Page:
Skincare routines have been made complicated with the increased focus on layering, and use of multiple skin actives. This can be a bit confusing. This article will take you back to basics and lay out the three essential principles of good skincare.
Step one: Hydrate
Hydrating and moisturizing are not the same thing. It’s important to know this distinction before we get started: those two words are not interchangeable.
Hydrating is putting water into your body, while moisturizing helps seal that water in. You can make a cup out of clay, but it won’t be strong and useful until you’ve fired it in a kiln. The same goes with hydrating and moisturizing; you need them both to have truly healthy skin.
Now that the vocabulary lesson is over, let’s talk about 7 different ways to hydrate your skin.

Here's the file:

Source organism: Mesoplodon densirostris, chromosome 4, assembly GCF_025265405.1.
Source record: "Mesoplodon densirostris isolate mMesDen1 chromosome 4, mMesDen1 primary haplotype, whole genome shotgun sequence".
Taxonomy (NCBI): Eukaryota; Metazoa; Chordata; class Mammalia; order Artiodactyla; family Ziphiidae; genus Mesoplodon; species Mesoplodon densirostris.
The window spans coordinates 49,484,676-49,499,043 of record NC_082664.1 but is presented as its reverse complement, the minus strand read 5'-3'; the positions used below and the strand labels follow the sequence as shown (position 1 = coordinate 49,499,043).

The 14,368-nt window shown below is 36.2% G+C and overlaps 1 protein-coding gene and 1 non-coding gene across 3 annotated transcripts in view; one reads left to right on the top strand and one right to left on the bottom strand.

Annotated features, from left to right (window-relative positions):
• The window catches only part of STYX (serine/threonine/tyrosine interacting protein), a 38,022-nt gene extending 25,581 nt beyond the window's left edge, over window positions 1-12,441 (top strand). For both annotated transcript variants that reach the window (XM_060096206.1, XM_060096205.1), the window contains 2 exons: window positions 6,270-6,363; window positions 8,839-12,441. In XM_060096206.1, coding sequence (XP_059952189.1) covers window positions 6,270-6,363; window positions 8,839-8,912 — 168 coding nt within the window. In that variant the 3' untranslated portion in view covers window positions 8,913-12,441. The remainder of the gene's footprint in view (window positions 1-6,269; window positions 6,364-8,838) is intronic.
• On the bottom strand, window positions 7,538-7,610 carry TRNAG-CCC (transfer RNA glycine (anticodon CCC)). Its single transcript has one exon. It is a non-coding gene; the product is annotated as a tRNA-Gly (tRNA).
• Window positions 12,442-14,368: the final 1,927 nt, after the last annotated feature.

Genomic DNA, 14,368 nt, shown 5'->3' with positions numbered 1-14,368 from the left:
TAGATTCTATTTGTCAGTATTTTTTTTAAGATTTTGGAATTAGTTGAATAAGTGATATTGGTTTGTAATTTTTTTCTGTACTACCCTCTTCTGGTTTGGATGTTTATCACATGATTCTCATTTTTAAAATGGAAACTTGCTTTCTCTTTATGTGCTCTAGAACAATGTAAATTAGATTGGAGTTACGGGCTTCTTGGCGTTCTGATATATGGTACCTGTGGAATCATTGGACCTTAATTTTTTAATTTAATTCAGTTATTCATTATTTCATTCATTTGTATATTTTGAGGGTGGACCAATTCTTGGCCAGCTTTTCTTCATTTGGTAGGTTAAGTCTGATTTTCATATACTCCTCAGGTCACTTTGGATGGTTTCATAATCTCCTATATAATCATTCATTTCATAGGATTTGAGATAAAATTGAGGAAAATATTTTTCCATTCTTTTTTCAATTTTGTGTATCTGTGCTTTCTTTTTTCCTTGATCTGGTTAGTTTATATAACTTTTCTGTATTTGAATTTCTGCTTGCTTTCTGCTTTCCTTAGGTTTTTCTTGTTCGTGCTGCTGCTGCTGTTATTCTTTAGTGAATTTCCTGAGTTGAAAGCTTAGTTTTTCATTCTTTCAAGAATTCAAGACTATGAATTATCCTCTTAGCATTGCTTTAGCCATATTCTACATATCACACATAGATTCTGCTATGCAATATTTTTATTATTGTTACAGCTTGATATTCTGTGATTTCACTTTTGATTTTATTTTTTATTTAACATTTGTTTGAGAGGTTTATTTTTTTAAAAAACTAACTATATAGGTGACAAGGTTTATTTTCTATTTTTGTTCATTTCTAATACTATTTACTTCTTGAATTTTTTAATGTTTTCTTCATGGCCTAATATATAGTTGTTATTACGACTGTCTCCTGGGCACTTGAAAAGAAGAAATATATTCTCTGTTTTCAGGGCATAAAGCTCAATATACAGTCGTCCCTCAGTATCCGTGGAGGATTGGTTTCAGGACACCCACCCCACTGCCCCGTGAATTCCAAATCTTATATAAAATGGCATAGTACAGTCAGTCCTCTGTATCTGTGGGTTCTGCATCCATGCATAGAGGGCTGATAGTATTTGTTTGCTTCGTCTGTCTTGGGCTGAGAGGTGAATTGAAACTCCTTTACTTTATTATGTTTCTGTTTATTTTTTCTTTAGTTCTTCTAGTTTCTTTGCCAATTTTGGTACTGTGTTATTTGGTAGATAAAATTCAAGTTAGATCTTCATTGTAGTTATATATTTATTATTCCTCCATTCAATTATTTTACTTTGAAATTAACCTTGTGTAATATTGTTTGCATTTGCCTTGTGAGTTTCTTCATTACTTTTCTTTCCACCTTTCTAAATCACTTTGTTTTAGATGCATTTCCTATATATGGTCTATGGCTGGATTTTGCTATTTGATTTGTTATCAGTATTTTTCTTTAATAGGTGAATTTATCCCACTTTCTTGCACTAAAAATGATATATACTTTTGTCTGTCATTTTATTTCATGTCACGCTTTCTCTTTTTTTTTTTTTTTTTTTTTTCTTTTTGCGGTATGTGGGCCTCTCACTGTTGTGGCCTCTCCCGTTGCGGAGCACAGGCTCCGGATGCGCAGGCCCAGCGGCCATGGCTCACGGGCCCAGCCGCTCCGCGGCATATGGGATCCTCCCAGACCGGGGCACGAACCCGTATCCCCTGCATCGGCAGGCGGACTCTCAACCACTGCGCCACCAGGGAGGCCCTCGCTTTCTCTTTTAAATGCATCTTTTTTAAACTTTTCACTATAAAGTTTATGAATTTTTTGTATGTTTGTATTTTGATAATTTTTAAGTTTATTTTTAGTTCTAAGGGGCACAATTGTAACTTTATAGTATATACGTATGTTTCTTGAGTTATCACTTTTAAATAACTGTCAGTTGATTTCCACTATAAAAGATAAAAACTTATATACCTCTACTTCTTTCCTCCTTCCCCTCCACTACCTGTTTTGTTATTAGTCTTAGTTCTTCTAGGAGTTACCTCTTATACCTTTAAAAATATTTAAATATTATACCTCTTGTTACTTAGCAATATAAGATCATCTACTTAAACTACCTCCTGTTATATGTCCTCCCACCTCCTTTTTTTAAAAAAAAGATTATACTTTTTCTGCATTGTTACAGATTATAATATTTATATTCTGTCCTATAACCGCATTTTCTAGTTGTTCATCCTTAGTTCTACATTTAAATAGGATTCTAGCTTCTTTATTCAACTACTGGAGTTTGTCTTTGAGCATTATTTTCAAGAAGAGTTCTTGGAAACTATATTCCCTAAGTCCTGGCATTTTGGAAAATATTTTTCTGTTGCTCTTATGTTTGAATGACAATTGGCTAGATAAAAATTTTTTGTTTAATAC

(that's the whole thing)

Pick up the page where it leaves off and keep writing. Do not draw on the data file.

This seems like a no-brainer, and yet...have you had enough water today? The human body is about 75% water, and we need it to help keep our bodies running. Because we lose water throughout the day, we must keep hydrated by replacing the fluids we lost.
While we’re all used to the parameters of 8 cups a day, newer studies have shown that different people need different amounts of water per day, and 8 cups for one person may be too little or too much.
According to the Mayo Clinic, men should drink about 15.5 cups of fluids a day, and women should drink about 11.5. Why do men need more water? Typically, men have a higher percentage of water weight and less body fat. On average, 60% of a man’s weight is water, and it’s around 55% for women.
However, if you feel thirsty, no matter how much or how little water you’ve had to drink, it’s your body’s way of telling you you’re in a dehydration danger zone. Your body has an excellent water management system and knows where to deliver water to the parts of the body that need it most, but when it’s running low, you’ll start to feel dizzy, nauseous, and tired.
Staying hydrated improves your skin because it increases your skin’s elasticity and reduces the looks of fine lines and wrinkles. Dehydrated skin produces more oil to balance out the dryness, so staying hydrated also keeps your oil levels normal, preventing acne and inflammation.